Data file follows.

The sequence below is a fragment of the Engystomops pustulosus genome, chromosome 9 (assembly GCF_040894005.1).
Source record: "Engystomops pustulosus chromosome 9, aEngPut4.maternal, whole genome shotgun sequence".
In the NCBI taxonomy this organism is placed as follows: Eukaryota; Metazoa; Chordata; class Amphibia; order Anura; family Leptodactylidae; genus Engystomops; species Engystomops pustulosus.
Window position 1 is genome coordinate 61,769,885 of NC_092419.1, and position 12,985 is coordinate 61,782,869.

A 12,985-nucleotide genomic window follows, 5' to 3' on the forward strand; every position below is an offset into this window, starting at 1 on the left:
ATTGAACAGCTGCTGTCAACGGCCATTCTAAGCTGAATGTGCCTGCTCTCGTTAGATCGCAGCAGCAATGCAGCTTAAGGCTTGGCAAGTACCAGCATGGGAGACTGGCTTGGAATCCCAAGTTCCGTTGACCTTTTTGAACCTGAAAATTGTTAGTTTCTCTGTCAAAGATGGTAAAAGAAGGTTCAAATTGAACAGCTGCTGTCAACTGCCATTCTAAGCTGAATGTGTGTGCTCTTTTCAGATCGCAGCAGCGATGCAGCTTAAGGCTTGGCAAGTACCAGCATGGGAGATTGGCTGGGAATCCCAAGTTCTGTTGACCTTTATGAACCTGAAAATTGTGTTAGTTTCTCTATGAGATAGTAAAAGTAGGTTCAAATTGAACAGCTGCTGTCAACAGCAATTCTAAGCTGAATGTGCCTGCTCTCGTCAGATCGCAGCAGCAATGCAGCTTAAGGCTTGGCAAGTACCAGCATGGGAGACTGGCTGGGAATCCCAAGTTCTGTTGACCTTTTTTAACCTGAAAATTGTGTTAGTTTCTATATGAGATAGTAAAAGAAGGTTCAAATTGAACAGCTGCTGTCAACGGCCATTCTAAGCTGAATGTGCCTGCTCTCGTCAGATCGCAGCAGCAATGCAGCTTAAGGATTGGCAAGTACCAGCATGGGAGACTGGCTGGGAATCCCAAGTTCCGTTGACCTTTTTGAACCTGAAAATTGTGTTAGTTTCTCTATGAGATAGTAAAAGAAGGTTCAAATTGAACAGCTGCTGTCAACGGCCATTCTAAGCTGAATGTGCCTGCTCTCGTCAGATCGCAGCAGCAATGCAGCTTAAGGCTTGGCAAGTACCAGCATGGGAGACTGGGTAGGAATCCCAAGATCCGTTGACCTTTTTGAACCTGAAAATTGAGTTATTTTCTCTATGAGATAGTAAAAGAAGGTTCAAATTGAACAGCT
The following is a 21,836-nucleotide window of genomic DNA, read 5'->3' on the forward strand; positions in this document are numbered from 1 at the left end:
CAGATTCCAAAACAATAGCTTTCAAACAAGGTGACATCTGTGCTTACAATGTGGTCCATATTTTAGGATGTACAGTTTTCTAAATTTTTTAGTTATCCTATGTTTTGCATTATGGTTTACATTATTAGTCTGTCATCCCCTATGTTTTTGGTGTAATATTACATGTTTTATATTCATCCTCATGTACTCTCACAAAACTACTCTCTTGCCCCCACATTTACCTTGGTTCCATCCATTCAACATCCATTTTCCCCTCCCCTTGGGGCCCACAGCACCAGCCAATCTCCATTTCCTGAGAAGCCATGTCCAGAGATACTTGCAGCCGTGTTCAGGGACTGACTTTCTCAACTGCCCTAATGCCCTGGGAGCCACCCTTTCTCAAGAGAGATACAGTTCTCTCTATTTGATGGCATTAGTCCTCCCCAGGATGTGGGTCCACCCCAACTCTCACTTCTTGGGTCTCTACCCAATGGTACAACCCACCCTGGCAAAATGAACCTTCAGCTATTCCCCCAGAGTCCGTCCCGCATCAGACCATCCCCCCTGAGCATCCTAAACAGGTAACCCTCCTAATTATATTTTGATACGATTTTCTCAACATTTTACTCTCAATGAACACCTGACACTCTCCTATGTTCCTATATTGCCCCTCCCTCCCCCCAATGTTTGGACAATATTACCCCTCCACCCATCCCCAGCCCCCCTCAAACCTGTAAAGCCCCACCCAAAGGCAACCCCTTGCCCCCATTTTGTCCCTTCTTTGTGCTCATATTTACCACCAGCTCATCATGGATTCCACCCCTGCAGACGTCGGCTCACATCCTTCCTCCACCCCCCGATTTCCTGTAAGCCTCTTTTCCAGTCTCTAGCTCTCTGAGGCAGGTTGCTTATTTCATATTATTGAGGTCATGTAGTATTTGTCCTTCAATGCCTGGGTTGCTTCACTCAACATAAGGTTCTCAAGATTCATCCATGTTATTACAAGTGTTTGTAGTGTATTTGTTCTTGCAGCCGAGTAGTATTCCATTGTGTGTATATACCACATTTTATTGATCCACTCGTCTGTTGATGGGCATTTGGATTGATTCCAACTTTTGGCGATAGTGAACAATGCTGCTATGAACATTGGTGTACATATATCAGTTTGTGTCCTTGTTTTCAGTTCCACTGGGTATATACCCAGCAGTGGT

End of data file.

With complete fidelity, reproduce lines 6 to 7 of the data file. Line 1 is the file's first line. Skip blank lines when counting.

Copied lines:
ATTGAACAGCTGCTGTCAACGGCCATTCTAAGCTGAATGTGCCTGCTCTCGTTAGATCGCAGCAGCAATGCAGCTTAAGGCTTGGCAAGTACCAGCATGGGAGACTGGCTTGGAATCCCAAGTTCCGTTGACCTTTTTGAACCTGAAAATTGTTAGTTTCTCTGTCAAAGATGGTAAAAGAAGGTTCAAATTGAACAGCTGCTGTCAACTGCCATTCTAAGCTGAATGTGTGTGCTCTTTTCAGATCGCAGCAGCGATGCAGCTTAAGGCTTGGCAAGTACCAGCATGGGAGATTGGCTGGGAATCCCAAGTTCTGTTGACCTTTATGAACCTGAAAATTGTGTTAGTTTCTCTATGAGATAGTAAAAGTAGGTTCAAATTGAACAGCTGCTGTCAACAGCAATTCTAAGCTGAATGTGCCTGCTCTCGTCAGATCGCAGCAGCAATGCAGCTTAAGGCTTGGCAAGTACCAGCATGGGAGACTGGCTGGGAATCCCAAGTTCTGTTGACCTTTTTTAACCTGAAAATTGTGTTAGTTTCTATATGAGATAGTAAAAGAAGGTTCAAATTGAACAGCTGCTGTCAACGGCCATTCTAAGCTGAATGTGCCTGCTCTCGTCAGATCGCAGCAGCAATGCAGCTTAAGGATTGGCAAGTACCAGCATGGGAGACTGGCTGGGAATCCCAAGTTCCGTTGACCTTTTTGAACCTGAAAATTGTGTTAGTTTCTCTATGAGATAGTAAAAGAAGGTTCAAATTGAACAGCTGCTGTCAACGGCCATTCTAAGCTGAATGTGCCTGCTCTCGTCAGATCGCAGCAGCAATGCAGCTTAAGGCTTGGCAAGTACCAGCATGGGAGACTGGGTAGGAATCCCAAGATCCGTTGACCTTTTTGAACCTGAAAATTGAGTTATTTTCTCTATGAGATAGTAAAAGAAGGTTCAAATTGAACAGCT
The following is a 21,836-nucleotide window of genomic DNA, read 5'->3' on the forward strand; positions in this document are numbered from 1 at the left end: